Ramsay MacDonald opens Romsey Labour Club, Cambridge, 1928

Today (17 November) Douglas Alexander MP will be in Cambridge to launch a book that charts the first 100 years of the city’s Labour Party. Its authors, Ashley Walsh and Richard Johnson, are Cambridge graduates of 2012, born in the Thatcher era but passionate proponents of the Labour cause.

Never have I known such a party.

Hugh Dalton, Labour Chancellor of the Exchequer (1945-1947)

On a chilly March day in 1912 a group of a dozen people sat down in the White Ribbon restaurant on Cambridge’s East Road to form the city’s Labour Party. The meeting followed the party’s first foray into local politics the year before, when a Labour candidate, railwayman Tom Orrey, had contested a ward in local elections - and lost to the Liberals. After appointing the Party’s main officials, the group recorded their intention to build a Party headquarters, an ambition they fulfilled 16 years later, having constructed a meeting hall with their own hands at evenings and weekends. The Romsey Labour Club still stands on Mill Road.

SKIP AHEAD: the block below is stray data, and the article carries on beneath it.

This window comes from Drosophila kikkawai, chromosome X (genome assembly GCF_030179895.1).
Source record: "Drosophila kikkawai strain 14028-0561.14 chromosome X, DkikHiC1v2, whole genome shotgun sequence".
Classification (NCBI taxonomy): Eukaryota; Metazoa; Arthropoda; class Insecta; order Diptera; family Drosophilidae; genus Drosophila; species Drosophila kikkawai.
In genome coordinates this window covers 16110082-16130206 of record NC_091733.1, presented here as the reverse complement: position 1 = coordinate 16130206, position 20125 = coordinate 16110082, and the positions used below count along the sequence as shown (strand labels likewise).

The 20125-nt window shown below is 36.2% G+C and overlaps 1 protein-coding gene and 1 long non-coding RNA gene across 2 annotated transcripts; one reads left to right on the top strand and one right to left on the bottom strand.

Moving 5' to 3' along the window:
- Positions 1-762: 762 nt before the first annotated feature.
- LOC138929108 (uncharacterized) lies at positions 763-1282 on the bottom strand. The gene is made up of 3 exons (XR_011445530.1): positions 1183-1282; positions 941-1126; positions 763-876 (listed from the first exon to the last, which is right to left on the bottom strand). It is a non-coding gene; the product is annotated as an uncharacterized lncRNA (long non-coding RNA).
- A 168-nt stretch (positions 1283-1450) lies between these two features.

This summer Ashley Walsh and Richard Johnson, both of whom graduated from Cambridge University in June, embarked on mission that took them deep into the archives of the University Library, Cambridgeshire County Council and Cambridge Central Library. As stalwart Labour supporters, they were invited to write a book charting the first 100 years of Cambridge Labour Party, paying particular attention to the remarkable diversity of the party which led Hugh Dalton, Labour Chancellor of the Exchequer (1945-1947) to say of it: "Never have I known such a party."

The outcome of many hundred hours of close reading of minute-books, newspapers and other documents, their book Camaraderie: 100 Years of Cambridge Labour Party will be launched at an event at the Guildhall today. Speakers will include Douglas Alexander MP, Shadow Foreign Secretary, and Frank Dobson MP.